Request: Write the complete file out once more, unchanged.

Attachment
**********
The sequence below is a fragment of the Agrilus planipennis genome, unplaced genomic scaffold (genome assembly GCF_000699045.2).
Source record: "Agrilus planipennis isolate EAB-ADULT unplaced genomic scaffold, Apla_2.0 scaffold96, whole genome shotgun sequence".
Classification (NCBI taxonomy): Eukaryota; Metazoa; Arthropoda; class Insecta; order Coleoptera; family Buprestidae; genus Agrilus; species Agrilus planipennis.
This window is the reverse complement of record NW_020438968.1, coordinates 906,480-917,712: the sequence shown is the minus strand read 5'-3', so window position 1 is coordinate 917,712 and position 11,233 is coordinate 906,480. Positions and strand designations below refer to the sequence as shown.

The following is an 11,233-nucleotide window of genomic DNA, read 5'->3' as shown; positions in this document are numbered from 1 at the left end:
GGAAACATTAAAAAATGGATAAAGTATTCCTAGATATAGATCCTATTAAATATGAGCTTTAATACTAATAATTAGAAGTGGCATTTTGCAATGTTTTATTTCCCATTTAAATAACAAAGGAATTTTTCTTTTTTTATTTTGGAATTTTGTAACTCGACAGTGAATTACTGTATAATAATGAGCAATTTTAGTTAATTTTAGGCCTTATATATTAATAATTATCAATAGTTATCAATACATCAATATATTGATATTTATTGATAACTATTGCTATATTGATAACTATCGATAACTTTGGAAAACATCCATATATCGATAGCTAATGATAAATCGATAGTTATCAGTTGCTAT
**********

The sequence below is a fragment of the Agrilus planipennis genome, unplaced genomic scaffold (genome assembly GCF_000699045.2).
Source record: "Agrilus planipennis isolate EAB-ADULT unplaced genomic scaffold, Apla_2.0 scaffold96, whole genome shotgun sequence".
Classification (NCBI taxonomy): Eukaryota; Metazoa; Arthropoda; class Insecta; order Coleoptera; family Buprestidae; genus Agrilus; species Agrilus planipennis.
This window is the reverse complement of record NW_020438968.1, coordinates 906,480-917,712: the sequence shown is the minus strand read 5'-3', so window position 1 is coordinate 917,712 and position 11,233 is coordinate 906,480. Positions and strand designations below refer to the sequence as shown.

The following is an 11,233-nucleotide window of genomic DNA, read 5'->3' as shown; positions in this document are numbered from 1 at the left end:
GGAAACATTAAAAAATGGATAAAGTATTCCTAGATATAGATCCTATTAAATATGAGCTTTAATACTAATAATTAGAAGTGGCATTTTGCAATGTTTTATTTCCCATTTAAATAACAAAGGAATTTTTCTTTTTTTATTTTGGAATTTTGTAACTCGACAGTGAATTACTGTATAATAATGAGCAATTTTAGTTAATTTTAGGCCTTATATATTAATAATTATCAATAGTTATCAATACATCAATATATTGATATTTATTGATAACTATTGCTATATTGATAACTATCGATAACTTTGGAAAACATCCATATATCGATAGCTAATGATAAATCGATAGTTATCAGTTGCTAT